As Jamaica Prime Minister Portia Simpson Miller addressed her heavily indebted nation last month, the Caribbean leader reminded Jamaicans of her steadfast determination to not just balance the books but also people’s lives.
But with one of the world’s highest relative public debt burdens, the country that some are calling the Greece of the Caribbean could soon find that taking care of its most vulnerable is an obligation it cannot afford.
“Having such a high debt level means there is no fiscal space for doing anything else. It means the government doesn’t have any money left for spending on other priority programs like social programs or infrastructure development,” said Christine Richaud, the World Bank’s lead economist for the Caribbean. “It means at some point the government may have to raise taxes or cut some spending in some areas, and it creates uncertainty.”
While the bank is projecting 1 percent growth for Jamaica in the year ahead, the United Nations’ Economic Commission for Latin America and the Caribbean, or ECLAC, said economic conditions have worsened so much in the struggling tourism mecca that Jamaica’s growth is projected to be a sluggish 0.1 percent.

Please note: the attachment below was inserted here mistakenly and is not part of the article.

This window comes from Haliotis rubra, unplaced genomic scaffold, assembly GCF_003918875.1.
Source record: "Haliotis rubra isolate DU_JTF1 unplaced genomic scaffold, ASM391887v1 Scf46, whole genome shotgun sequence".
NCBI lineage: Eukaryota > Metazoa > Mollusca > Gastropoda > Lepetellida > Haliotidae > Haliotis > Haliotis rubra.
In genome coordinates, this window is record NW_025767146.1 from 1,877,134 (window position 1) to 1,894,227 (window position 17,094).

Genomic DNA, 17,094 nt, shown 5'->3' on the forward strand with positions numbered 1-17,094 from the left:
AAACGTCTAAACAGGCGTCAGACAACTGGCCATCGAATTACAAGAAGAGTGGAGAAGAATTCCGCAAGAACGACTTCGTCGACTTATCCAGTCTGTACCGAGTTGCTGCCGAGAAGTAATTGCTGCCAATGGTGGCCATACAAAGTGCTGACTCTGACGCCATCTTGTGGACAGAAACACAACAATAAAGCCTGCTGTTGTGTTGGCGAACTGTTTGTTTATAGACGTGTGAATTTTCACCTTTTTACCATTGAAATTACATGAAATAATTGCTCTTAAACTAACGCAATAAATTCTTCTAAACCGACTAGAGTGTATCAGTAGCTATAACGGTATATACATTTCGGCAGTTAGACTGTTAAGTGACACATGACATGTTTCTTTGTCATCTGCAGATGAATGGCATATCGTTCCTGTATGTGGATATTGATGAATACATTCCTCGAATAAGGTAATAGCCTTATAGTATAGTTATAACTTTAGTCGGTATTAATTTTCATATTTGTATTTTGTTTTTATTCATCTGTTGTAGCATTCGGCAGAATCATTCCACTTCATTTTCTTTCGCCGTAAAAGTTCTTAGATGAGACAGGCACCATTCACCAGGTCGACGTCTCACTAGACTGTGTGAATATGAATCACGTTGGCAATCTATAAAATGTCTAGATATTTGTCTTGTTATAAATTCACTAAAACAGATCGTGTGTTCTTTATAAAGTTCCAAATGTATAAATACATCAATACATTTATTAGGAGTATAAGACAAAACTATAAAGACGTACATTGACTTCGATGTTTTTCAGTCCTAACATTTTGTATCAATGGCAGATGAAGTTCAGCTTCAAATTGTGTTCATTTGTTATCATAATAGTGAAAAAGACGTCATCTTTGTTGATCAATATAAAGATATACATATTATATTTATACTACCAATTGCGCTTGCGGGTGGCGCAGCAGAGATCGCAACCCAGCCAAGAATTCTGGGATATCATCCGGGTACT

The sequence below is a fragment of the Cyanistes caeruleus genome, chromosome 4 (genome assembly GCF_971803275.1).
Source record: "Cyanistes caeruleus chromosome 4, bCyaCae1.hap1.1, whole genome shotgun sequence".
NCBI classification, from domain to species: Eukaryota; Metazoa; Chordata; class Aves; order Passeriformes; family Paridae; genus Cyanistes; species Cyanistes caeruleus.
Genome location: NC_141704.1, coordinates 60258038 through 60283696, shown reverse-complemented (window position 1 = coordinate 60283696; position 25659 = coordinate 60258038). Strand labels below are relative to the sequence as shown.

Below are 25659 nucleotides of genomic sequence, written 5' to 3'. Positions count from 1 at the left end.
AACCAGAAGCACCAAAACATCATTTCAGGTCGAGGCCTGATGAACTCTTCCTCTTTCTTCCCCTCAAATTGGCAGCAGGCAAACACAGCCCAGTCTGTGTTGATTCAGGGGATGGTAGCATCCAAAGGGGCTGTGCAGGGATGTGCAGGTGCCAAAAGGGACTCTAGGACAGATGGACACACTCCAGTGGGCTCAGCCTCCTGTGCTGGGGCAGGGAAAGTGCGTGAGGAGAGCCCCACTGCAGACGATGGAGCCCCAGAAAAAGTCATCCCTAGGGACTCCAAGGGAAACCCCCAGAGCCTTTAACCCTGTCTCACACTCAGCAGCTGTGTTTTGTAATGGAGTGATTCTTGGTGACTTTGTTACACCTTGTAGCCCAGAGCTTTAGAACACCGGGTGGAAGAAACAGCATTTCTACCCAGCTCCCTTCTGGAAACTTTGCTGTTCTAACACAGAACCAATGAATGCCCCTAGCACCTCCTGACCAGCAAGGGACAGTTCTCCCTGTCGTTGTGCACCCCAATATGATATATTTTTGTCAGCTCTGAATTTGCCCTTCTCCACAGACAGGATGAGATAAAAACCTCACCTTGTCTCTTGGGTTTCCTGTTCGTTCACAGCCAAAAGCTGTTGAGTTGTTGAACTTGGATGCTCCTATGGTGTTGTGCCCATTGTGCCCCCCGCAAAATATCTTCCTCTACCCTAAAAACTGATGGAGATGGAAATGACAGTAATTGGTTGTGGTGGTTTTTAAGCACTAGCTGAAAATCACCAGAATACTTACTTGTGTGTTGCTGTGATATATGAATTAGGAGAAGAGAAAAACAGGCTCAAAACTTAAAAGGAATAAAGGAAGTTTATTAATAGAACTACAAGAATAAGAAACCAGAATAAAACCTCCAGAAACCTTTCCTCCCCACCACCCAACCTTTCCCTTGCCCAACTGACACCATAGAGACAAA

No stranger to tough economic times, Jamaica’s crippling debt crisis — its interest payments as a percentage of gross domestic product is among the highest in the world — crystallizes the challenges many Caribbean countries face even as the global financial meltdown shows signs of improving.
Economists warn that high debt levels in the Caribbean are dragging down economic growth. The region is looking at a “timid recovery” with a lot of uncertainty, they say.